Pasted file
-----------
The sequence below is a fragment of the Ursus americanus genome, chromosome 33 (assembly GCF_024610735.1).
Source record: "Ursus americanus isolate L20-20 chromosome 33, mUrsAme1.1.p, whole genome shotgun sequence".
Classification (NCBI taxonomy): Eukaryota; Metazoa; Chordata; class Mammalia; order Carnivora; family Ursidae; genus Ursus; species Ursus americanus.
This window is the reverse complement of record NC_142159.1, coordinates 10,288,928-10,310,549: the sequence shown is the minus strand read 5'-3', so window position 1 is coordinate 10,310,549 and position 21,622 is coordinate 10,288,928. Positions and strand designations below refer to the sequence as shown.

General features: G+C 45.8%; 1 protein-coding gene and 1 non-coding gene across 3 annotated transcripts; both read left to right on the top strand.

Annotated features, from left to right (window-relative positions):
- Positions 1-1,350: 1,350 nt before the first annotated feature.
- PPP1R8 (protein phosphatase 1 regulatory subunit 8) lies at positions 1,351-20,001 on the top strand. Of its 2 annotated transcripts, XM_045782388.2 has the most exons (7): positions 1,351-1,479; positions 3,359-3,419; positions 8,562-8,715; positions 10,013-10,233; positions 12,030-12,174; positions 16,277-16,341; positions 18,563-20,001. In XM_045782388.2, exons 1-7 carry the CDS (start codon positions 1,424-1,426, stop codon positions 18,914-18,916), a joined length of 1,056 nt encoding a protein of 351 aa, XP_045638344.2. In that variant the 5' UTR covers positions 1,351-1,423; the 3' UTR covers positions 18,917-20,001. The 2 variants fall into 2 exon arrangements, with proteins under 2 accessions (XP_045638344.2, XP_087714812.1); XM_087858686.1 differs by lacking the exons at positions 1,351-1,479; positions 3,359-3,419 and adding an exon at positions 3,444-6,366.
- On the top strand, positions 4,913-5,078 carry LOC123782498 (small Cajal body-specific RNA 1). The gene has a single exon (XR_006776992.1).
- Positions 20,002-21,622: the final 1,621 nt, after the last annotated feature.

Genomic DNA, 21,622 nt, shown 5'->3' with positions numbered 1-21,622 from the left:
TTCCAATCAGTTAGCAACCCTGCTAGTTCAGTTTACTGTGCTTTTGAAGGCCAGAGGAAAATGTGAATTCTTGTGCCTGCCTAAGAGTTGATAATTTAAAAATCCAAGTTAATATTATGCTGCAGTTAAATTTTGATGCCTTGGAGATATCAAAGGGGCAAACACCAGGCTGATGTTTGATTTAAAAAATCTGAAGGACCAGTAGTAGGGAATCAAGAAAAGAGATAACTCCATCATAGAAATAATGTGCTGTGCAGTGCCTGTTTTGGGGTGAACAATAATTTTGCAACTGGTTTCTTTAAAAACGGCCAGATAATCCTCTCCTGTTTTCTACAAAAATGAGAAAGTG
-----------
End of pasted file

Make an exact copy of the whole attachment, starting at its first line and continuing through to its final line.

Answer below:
The sequence below is a fragment of the Ursus americanus genome, chromosome 33 (assembly GCF_024610735.1).
Source record: "Ursus americanus isolate L20-20 chromosome 33, mUrsAme1.1.p, whole genome shotgun sequence".
Classification (NCBI taxonomy): Eukaryota; Metazoa; Chordata; class Mammalia; order Carnivora; family Ursidae; genus Ursus; species Ursus americanus.
This window is the reverse complement of record NC_142159.1, coordinates 10,288,928-10,310,549: the sequence shown is the minus strand read 5'-3', so window position 1 is coordinate 10,310,549 and position 21,622 is coordinate 10,288,928. Positions and strand designations below refer to the sequence as shown.

General features: G+C 45.8%; 1 protein-coding gene and 1 non-coding gene across 3 annotated transcripts; both read left to right on the top strand.

Annotated features, from left to right (window-relative positions):
- Positions 1-1,350: 1,350 nt before the first annotated feature.
- PPP1R8 (protein phosphatase 1 regulatory subunit 8) lies at positions 1,351-20,001 on the top strand. Of its 2 annotated transcripts, XM_045782388.2 has the most exons (7): positions 1,351-1,479; positions 3,359-3,419; positions 8,562-8,715; positions 10,013-10,233; positions 12,030-12,174; positions 16,277-16,341; positions 18,563-20,001. In XM_045782388.2, exons 1-7 carry the CDS (start codon positions 1,424-1,426, stop codon positions 18,914-18,916), a joined length of 1,056 nt encoding a protein of 351 aa, XP_045638344.2. In that variant the 5' UTR covers positions 1,351-1,423; the 3' UTR covers positions 18,917-20,001. The 2 variants fall into 2 exon arrangements, with proteins under 2 accessions (XP_045638344.2, XP_087714812.1); XM_087858686.1 differs by lacking the exons at positions 1,351-1,479; positions 3,359-3,419 and adding an exon at positions 3,444-6,366.
- On the top strand, positions 4,913-5,078 carry LOC123782498 (small Cajal body-specific RNA 1). The gene has a single exon (XR_006776992.1).
- Positions 20,002-21,622: the final 1,621 nt, after the last annotated feature.

Genomic DNA, 21,622 nt, shown 5'->3' with positions numbered 1-21,622 from the left:
TTCCAATCAGTTAGCAACCCTGCTAGTTCAGTTTACTGTGCTTTTGAAGGCCAGAGGAAAATGTGAATTCTTGTGCCTGCCTAAGAGTTGATAATTTAAAAATCCAAGTTAATATTATGCTGCAGTTAAATTTTGATGCCTTGGAGATATCAAAGGGGCAAACACCAGGCTGATGTTTGATTTAAAAAATCTGAAGGACCAGTAGTAGGGAATCAAGAAAAGAGATAACTCCATCATAGAAATAATGTGCTGTGCAGTGCCTGTTTTGGGGTGAACAATAATTTTGCAACTGGTTTCTTTAAAAACGGCCAGATAATCCTCTCCTGTTTTCTACAAAAATGAGAAAGTG